Roughly 160 local delegates on Saturday overwhelmingly selected newcomer Eric Lucero, who had strong backing of local conservatives and the Minnesota Family Council, which opposes same-sex marriage.
Lucero spent months quietly meeting with delegates, trying to assure them he is the more reliable conservative. He did not respond to repeated requests for comment.
John Helmberger, CEO of Minnesota Family Council, called Lucero, "a candidate who truly represents their values -- who will stand for life, true marriage, and meaningful religious freedom."
FitzSimmons has been under relentless attack by critics saying they felt betrayed by his sudden support for same-sex marriage during the last legislative session. Critics also questioned his romantic relationship with Sarah Walker, a Capitol lobbyist who was on the board of the group that worked to legalize same-sex marriage.
“The attacks that I have suffered over the last nine months, and character assassinations and half-truths and fabrications, continued right through the convention,” FitzSimmons said.
FitzSimmons is seen as a master at orchestrating convention wins, particularly his work that led to former Rep. Tom Emmer winning the GOP nomination for governor nearly four years ago.
FitzSimmons said he had a hard time getting his supporters to the meeting and walked into a convention stacked with opposition.
“If you’re broke, you can have a great accountant, but he is still going to tell you are broke,” FitzSimmons said.
Local political conventions are typically filled with the most diehard and unforgiving activists. FitzSimmons said he would likely fare better with the more diverse pool of GOP primary voters, who might focus more on his his unwavering opposition to taxes and abortion.
“I have had a lot of people push me to run in a primary, and a lot of people saying I would win,” FitzSimmons said. “And I don’t know that I disagree with them.”
A Republican lawmaker dropped his re-election bid in the face of a challenge from within his party over his backing of same-sex marriage.
Republican state Rep. David FitzSimmons, one of just a handful of GOP House members to vote for gay marriage legalization last year, announced his retirement Saturday during a fight for endorsement from local activists. He was challenged by Republican Eric Lucero and others. Much of Lucero's opposition to FitzSimmons focused on the lawmaker's vote to legalize same-sex marriage. Lucero won overwhelming backing at a Saturday convention.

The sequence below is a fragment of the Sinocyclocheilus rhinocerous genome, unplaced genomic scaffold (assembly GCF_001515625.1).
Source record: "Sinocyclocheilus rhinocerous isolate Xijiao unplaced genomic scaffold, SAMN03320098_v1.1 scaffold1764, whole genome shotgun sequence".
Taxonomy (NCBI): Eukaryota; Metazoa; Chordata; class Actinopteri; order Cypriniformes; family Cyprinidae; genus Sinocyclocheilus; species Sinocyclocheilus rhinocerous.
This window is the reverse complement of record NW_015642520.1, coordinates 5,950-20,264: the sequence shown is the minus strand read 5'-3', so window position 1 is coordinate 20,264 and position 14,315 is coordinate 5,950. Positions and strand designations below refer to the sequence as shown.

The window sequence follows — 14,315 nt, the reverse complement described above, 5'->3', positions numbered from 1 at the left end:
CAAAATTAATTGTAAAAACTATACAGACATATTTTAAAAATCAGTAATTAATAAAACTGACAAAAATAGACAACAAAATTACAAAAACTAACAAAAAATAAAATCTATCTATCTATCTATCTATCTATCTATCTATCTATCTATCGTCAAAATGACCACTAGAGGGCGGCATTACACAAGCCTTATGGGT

FitzSimmons, long a Republican operative and activist in the most conservative circles, entered the Saturday fight with support from Republican state heavyweights, including House Minority Leader Kurt Daudt, gubernatorial candidates Kurt Zellers, Scott Honour and others. But he lacked support from the Albertville area activists that made the party's endorsement decision.
Meanwhile, across the Twin Cities, Republican Rep. Pat Garofalo, R-Farmington, was endorsed by his local activists for re-election. Like FitzSimmons, he was one of the few Republican lawmakers to vote to legalize same sex marriage last year. Unlike FitzSimmons, his endorsement was not threatened.
A majority of voters in Farmington, like those in Albertville, had voted to constitutionally ban same-sex marriage in 2012.
Also shaking up the politics in the southern Minnesota suburbs, Republican Mary Liz Holberg, of Lakeville, announced she would not run for a ninth term. First elected in 1998, Holberg rose to lead the powerful Ways and Means committee when Republicans held the House.
Holberg championed Republican House members on issues of fiscal restraint and, in recent years, led a sometimes bipartisan effort to protect Minnesotans' privacy. Upon the news of her retirement, Republicans and Democrats expressed admiration for Holberg and her work on social media.
She won her 2012 re-election with 59 percent of the vote in heavily Republican-dominated Lakeville.
"She is one of the most respected members of the House," House Minority Leader Kurt Daudt said on Twitter Saturday.
On Saturday, Daudt, R-Crown, had his own battle to fight. He faced -- and quickly fended off -- an endorsement challenge from Oak Grove Mayor Mark Korin in his district. Daudt won his local activists' backing for his re-election bid on Saturday
Daudt had said last week that he expected to win endorsement.
"But you can’t take anything for granted," he said.
All photos are credited to the Minnesota House of Representatives.
Longtime Republican state Rep. Mary Liz Holberg, a conservative leader on privacy, budget and other issues, announced Saturday morning that she would not run for a ninth term.
Holberg, R-Lakeville, was first elected in 1998 and rose to lead the powerful Ways and Means committee when Republicans held the House. She made the announcement that she would not run again at her district convention in Farmington, House staffer Andy Post confirmed.
Holberg championed Republican House members on issues of fiscal restraint and, in recent years, led a sometimes bipartisan effort to protect Minnesotans' privacy. She had also chaired the House's transportation and civil law committees at various points in her career.
On social media on Saturday, both Democrats and Republicans expressed their admiration for Holberg.
She won her 2012 re-election with 59 percent of the vote in heavily Republican-dominated Lakeville.
See other House members calling it quits below. The entire Minnesota House is up for re-election in November.